The comedian – who worked with Mayall on The Young Ones and Bottom – has never spoken to the press before about his grief and still struggles to articulate how he feels.
“I’ve been trying to think of a cogent way of talking about it but I think, the thing is, I’m just completely awash, still,” he said. “I don’t know where I am with him.”
“I have never laughed as hard as I have writing with Rik,” Edmondson told The Guardian. “Apoplectic laughter.”
Edmondson pulled out of featuring in a BBC tribute programme, after deciding that “it was all wacky and wild”.
“I just think he deserves something better than that. And I think, if someone important dies, you can’t be flippant about it.”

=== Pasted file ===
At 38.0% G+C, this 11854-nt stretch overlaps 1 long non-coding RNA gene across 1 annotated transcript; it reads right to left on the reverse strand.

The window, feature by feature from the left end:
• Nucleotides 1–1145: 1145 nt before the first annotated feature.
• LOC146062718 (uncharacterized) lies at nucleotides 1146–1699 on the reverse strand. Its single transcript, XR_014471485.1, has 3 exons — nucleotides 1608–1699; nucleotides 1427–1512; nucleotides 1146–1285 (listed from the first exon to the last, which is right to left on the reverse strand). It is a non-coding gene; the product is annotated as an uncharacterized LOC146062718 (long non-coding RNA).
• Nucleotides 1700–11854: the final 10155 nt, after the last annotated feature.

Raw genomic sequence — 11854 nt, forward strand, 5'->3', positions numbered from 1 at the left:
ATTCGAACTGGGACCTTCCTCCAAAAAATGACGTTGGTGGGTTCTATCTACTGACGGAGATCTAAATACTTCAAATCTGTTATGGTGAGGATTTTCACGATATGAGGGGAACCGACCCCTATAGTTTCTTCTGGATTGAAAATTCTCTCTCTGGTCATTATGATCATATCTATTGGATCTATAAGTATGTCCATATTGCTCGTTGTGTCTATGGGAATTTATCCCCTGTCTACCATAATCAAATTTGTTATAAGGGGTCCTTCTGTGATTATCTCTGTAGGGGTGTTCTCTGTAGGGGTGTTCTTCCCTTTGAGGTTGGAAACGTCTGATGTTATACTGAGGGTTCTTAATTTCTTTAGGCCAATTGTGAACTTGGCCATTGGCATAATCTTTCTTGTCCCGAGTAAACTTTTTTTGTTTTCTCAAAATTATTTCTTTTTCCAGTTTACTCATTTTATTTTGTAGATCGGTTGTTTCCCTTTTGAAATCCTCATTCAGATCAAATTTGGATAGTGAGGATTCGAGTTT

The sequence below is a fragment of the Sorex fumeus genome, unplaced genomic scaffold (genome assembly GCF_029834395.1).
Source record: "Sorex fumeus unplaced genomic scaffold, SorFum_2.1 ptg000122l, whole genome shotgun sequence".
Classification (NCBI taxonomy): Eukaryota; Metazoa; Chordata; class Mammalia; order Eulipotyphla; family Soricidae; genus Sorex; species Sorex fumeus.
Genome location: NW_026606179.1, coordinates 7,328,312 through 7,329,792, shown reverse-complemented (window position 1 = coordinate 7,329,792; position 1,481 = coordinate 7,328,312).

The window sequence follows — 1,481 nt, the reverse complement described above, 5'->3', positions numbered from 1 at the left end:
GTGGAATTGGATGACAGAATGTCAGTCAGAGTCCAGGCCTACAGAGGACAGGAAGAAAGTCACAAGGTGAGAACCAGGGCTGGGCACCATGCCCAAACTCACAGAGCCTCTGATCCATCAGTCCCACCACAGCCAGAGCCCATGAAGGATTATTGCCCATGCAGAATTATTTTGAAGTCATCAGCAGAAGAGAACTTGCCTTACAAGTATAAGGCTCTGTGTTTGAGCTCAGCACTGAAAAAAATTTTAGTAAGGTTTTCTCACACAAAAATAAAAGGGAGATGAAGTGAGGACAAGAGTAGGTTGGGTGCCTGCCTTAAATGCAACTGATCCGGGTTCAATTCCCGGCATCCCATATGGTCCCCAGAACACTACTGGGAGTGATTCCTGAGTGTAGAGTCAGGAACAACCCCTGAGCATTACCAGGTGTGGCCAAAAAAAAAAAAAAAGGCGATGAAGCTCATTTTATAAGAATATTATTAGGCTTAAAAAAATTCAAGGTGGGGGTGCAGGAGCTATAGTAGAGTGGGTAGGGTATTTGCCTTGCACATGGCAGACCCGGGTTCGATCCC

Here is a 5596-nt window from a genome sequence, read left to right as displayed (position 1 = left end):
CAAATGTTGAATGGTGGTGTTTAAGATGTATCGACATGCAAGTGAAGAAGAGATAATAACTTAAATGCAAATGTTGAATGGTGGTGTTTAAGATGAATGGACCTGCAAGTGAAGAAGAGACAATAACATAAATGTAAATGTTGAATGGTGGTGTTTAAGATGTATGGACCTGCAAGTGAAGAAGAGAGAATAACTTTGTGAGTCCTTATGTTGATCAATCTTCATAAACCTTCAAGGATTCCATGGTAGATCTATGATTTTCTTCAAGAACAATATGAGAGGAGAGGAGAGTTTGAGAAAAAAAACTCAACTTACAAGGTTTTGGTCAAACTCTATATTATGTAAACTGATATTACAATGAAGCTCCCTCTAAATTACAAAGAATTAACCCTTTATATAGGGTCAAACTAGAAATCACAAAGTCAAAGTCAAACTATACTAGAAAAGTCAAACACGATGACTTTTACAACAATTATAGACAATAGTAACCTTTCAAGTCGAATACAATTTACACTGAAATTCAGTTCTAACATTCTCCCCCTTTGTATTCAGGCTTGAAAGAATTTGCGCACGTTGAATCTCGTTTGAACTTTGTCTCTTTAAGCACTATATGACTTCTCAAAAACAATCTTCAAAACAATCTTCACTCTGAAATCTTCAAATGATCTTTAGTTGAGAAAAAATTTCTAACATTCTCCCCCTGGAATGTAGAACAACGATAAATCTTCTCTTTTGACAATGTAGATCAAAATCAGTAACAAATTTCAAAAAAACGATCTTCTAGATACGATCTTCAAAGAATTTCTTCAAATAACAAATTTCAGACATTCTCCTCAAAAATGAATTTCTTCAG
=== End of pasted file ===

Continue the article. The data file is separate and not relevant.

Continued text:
He says that Mayall never fully recovered from a serious quad bike accident in 1998 which left him “strangely more emotional; still very funny”.
The pair met at Manchester University and found a common bond over both being “arty wankers but with a taste for beer”. They worked together on some of the most prolific British comedies of the Eighties, including The Comic Strip Presents… and The Young Ones, before Bottom in the Nineties.
Edmondson rejected his friend’s repeated requests to collaborate again over the past decade in what could have been “a shit, late series like Morecambe and Wise”, a move that “confused” Mayall.
“I spent 10 years trying to explain to him why I didn’t want to work with him, you know, and it was tough,” he said.
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